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1965 Impala SS Convertible
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330 Posts
Discussion Starter · #1 ·
I have a 65 impala with drum brakes,The inner wheel bearing went when i was going about 60 and it broke the castle nut holding the rotor on and it ripped apart all of my brakes and the castle nut like broke in half and welded itself to the spindle so i need parts from the backing plate forward.So my question is what year chevys can i take the disk brake setup out of?I now 73-77 monte carlos are swappable but i cant find any junkyards in my area with them.Money is a big issue so i am trying to do this as cheap as possible.Theres a junkyard by my house with and early 80's impala,and a ton of caprices,will they work?Any thing from the 80's?any help is appreciated
 

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Old(s) Fart
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6,015 Posts
Not sure what you mean by "bolt right up". If you're planning on swapping spindles, they DO NOT bolt up to your 65 ball joints. The ball joint studs have a different taper angle and will not seat properly in the spindles. Bolting a later spindle to the early ball joint is asking for the stud to break at some time in the future.

The 71-up full size, 73-up midsize, 75-79 X-body, and 70-up F-body all use the newer taper angle. Changing the upper ball joints is easy, since the newer uppers should simply bolt to your current upper A-arms. The lowers ball joints are the problem. When using the B-body spindles on 64-72 A-body cars you need to machine the housing of the later ball joints to fit in the lower control arm of the early cars. I'm guessing your 65 is the same. Of course, you can get aftermarket disc brake kits for 65-70 B-body cars now.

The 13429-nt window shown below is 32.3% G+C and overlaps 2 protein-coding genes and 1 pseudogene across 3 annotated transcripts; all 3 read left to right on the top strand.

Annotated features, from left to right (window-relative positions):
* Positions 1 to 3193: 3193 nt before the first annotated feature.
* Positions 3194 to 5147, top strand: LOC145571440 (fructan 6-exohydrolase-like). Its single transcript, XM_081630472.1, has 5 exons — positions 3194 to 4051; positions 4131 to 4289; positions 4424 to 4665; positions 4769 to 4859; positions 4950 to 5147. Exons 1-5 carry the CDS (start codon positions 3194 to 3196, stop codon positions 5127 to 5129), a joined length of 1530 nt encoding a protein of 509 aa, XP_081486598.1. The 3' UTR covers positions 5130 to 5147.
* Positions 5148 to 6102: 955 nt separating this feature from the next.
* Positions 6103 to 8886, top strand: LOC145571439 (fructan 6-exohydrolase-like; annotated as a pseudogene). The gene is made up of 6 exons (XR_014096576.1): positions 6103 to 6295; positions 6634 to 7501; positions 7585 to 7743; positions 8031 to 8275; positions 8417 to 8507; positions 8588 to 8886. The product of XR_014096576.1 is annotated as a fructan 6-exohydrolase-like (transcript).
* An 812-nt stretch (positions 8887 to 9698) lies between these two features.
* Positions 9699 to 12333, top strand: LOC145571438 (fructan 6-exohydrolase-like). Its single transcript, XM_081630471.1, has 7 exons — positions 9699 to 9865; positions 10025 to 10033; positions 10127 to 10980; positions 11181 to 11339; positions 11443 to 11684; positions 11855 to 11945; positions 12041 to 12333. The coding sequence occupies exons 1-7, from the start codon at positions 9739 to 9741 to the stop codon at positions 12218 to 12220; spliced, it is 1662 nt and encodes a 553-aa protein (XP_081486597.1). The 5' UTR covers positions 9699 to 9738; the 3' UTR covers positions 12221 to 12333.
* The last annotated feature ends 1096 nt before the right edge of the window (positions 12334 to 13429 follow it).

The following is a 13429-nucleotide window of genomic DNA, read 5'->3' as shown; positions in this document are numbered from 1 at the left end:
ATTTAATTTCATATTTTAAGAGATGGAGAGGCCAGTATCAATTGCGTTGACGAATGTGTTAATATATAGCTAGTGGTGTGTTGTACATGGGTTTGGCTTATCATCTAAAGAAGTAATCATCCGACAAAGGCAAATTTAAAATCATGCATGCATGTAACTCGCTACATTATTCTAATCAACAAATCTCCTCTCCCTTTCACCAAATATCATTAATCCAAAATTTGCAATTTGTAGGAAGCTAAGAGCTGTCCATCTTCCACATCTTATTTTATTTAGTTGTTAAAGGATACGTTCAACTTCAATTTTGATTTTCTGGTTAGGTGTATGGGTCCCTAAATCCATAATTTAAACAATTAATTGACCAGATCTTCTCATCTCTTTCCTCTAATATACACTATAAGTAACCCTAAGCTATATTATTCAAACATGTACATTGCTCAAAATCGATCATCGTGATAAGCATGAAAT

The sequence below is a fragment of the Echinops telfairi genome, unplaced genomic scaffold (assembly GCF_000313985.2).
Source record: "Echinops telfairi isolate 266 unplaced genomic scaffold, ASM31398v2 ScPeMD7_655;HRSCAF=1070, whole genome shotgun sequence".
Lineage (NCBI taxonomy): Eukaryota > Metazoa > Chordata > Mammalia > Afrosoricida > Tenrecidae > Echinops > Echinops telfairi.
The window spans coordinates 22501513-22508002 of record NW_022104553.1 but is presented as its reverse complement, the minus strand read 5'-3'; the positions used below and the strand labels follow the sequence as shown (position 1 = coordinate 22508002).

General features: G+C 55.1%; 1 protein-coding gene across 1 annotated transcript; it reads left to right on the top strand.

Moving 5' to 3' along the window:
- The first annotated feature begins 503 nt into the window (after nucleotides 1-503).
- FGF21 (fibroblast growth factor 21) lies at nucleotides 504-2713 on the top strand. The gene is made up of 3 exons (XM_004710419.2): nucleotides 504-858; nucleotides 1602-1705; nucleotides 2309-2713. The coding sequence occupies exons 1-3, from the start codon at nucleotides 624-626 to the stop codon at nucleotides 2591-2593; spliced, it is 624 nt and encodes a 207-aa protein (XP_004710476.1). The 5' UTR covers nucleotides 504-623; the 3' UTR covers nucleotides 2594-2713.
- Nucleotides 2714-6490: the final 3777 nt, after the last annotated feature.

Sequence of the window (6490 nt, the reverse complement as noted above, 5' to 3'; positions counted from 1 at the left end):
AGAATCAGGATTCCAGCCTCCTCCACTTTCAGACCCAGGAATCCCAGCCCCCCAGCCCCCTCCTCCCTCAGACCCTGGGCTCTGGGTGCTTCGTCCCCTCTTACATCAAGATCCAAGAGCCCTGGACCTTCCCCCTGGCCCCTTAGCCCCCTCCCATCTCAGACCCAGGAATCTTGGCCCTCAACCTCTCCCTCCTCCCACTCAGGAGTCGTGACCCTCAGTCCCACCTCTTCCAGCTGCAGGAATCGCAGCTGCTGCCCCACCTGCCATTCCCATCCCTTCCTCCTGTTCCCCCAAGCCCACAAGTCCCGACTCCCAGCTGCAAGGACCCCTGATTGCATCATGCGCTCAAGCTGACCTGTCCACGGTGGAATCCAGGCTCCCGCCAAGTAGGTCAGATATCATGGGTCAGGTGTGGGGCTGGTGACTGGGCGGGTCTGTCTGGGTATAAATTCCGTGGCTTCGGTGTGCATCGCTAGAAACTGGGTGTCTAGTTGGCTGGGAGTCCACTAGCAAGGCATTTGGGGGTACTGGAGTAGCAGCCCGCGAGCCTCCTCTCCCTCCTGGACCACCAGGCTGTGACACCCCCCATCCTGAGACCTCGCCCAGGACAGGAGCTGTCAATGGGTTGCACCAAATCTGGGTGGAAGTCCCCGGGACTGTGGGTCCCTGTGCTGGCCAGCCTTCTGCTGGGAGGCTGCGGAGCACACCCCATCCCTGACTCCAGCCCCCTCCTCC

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Old(s) Fart
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EazyDuzIt102 said:
just reread what you wrote,i meant keep the caprice ball joints,except replace them,napa unbreakables
Yes, the later spindles will physically fit over the early ball joints and you can torque the nut. The problem is that with the parts assembled, you can't see the mismatch in the taper. The ball joint stud is supposed to fit the spindle taper over the full length of the taper. With the mismatch you're suggesting, the spindle only seats on one end of the ball joint stud. The rest of the stud us unsupported and prone to bending while you drive. Hit the right bump and it can break off. It's a BAAAAD idea. Just get the later ball joints. Problem solved. Oh, the outer tie rod end has the same issue. Use the later tie rod end.
 

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Old(s) Fart
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Yes to all. Just keep in mind that the new lower ball joints will need to have the outside diameter of the housing turned down to match the OD of your old lower ball joints. I think the dimension is 2.11", but as I get older my memory ain't what it used to be. Simply press out one of the old lowers, take it and the new lowers to a machine shop, and have them match the diameter.
 

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Old(s) Fart
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6,015 Posts
Yes. Again, the late model upper ball joints should bolt to your upper control arms. The late model lower ball joints are slightly larger in diameter than your current lowers. You need to have the new ball joints machined down to match the diameter of the old ones where they press into the lower control arms.
 

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1965 Impala SS Convertible